Richelle White 19:36

I will say the primary thing to do is to make space to listen—not just hear, but to listen. And not just listen with your ears, but listen with your eyes. What are you seeing? What nonverbals are you picking up? And listen with your heart. What do you hear them saying? Reading between the lines, below the surface. And I think that listening means we need to avoid assumptions. Just because we may see them present a certain affect, that may not be significant to their heart condition. That listening is an example of being present. And being present means being there in the moment, turning off the TV. Stop streaming the music. Let's go to a place where it can just be you and I, so listening and being present I think are key. Avoiding assumptions. And be willing to be a teacher and a mentor. 

Kristen Verhulst 20:54

And I wonder sometimes, too, along with that listening posture, that it's OK not to always have to give a response. Sometimes as adults, we just need to listen and be still. It could be we actually don't know what to say, but I'm not sure that our young people always expect us to have to say something, that it's sometimes just that being with them is key.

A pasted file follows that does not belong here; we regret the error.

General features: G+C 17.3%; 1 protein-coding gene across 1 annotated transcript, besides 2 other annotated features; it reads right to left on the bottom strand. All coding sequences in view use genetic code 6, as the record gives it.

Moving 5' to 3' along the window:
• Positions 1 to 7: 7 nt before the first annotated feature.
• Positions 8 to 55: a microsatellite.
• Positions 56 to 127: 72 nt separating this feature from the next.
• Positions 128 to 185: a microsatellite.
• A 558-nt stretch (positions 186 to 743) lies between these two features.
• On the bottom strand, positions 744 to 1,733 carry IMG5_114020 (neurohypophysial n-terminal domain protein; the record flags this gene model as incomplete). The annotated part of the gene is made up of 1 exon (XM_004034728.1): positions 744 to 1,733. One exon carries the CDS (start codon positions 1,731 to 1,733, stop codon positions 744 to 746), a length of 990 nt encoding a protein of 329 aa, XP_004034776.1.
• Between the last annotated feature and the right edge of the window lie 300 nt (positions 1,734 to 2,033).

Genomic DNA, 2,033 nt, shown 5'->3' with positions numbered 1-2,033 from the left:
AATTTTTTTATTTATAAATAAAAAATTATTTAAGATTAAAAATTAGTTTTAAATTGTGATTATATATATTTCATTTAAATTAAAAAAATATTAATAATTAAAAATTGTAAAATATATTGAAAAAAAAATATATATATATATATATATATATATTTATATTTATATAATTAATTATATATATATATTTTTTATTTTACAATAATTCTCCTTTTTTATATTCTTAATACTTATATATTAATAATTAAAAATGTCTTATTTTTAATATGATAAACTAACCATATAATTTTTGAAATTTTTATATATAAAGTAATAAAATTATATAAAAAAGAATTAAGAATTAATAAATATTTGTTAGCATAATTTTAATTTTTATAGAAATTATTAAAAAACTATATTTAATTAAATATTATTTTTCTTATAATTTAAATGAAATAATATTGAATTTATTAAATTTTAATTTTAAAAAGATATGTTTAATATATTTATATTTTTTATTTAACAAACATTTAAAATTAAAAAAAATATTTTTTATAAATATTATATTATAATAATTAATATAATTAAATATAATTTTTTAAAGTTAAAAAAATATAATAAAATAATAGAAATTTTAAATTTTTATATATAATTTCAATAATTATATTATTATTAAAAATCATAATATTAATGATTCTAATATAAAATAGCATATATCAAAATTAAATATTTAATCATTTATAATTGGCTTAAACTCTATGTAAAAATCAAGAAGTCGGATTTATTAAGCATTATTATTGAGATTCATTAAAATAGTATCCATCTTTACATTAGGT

Richelle White 21:25

I remember I was going through a very difficult time in my young adult years, and I just needed my grandmother to listen. And it was something she wasn't expecting to hear. And so I just poured out my heart and poured out my heart and poured out my heart and poured out my heart. It was a long process. And after I was done, she says, “I don't know what to say. What do you want me to say?” And I simply said, “Nothing. I just needed you to listen.” So I will always remember that as an example of not always having to respond, but just listening. 

Kristen Verhulst 22:02

And sometimes to be just a deep listener, listening not just with your ears, but your eyes and your heart, over time that really can strengthen a relationship, and then it could be down the road that there's the moment to have a response or a conversation, but sometimes you were too quick to get there first. We need to have more patience with just being and listening.